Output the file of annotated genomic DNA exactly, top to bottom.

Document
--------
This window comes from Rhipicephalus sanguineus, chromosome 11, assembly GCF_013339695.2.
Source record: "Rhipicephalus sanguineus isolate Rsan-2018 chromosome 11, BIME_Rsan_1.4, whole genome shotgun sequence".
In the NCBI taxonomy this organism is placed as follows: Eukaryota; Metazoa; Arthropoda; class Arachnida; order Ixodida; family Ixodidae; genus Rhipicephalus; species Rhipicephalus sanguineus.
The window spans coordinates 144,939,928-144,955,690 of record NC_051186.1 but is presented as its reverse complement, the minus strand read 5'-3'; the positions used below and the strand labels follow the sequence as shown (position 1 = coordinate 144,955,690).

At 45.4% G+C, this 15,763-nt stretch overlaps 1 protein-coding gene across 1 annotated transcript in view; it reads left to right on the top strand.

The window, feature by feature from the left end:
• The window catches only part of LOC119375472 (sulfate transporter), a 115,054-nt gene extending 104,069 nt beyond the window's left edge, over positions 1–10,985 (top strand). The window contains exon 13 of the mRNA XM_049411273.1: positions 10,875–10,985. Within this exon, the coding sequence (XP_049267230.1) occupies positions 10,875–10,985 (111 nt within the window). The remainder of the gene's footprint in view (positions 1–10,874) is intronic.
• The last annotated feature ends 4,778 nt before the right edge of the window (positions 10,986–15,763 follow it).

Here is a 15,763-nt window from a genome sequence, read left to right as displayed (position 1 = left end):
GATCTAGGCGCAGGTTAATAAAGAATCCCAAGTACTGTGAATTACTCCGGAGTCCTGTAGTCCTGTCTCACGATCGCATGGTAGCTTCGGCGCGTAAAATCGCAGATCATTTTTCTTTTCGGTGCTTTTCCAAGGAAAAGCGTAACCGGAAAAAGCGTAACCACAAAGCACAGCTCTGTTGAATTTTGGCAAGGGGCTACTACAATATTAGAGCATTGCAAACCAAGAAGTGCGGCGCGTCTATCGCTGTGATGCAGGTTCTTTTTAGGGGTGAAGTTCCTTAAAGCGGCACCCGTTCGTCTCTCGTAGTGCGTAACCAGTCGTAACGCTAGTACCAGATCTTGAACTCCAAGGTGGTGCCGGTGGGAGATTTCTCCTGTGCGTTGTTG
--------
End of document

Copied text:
This window comes from Rhipicephalus sanguineus, chromosome 11, assembly GCF_013339695.2.
Source record: "Rhipicephalus sanguineus isolate Rsan-2018 chromosome 11, BIME_Rsan_1.4, whole genome shotgun sequence".
In the NCBI taxonomy this organism is placed as follows: Eukaryota; Metazoa; Arthropoda; class Arachnida; order Ixodida; family Ixodidae; genus Rhipicephalus; species Rhipicephalus sanguineus.
The window spans coordinates 144,939,928-144,955,690 of record NC_051186.1 but is presented as its reverse complement, the minus strand read 5'-3'; the positions used below and the strand labels follow the sequence as shown (position 1 = coordinate 144,955,690).

At 45.4% G+C, this 15,763-nt stretch overlaps 1 protein-coding gene across 1 annotated transcript in view; it reads left to right on the top strand.

The window, feature by feature from the left end:
• The window catches only part of LOC119375472 (sulfate transporter), a 115,054-nt gene extending 104,069 nt beyond the window's left edge, over positions 1–10,985 (top strand). The window contains exon 13 of the mRNA XM_049411273.1: positions 10,875–10,985. Within this exon, the coding sequence (XP_049267230.1) occupies positions 10,875–10,985 (111 nt within the window). The remainder of the gene's footprint in view (positions 1–10,874) is intronic.
• The last annotated feature ends 4,778 nt before the right edge of the window (positions 10,986–15,763 follow it).

Here is a 15,763-nt window from a genome sequence, read left to right as displayed (position 1 = left end):
GATCTAGGCGCAGGTTAATAAAGAATCCCAAGTACTGTGAATTACTCCGGAGTCCTGTAGTCCTGTCTCACGATCGCATGGTAGCTTCGGCGCGTAAAATCGCAGATCATTTTTCTTTTCGGTGCTTTTCCAAGGAAAAGCGTAACCGGAAAAAGCGTAACCACAAAGCACAGCTCTGTTGAATTTTGGCAAGGGGCTACTACAATATTAGAGCATTGCAAACCAAGAAGTGCGGCGCGTCTATCGCTGTGATGCAGGTTCTTTTTAGGGGTGAAGTTCCTTAAAGCGGCACCCGTTCGTCTCTCGTAGTGCGTAACCAGTCGTAACGCTAGTACCAGATCTTGAACTCCAAGGTGGTGCCGGTGGGAGATTTCTCCTGTGCGTTGTTG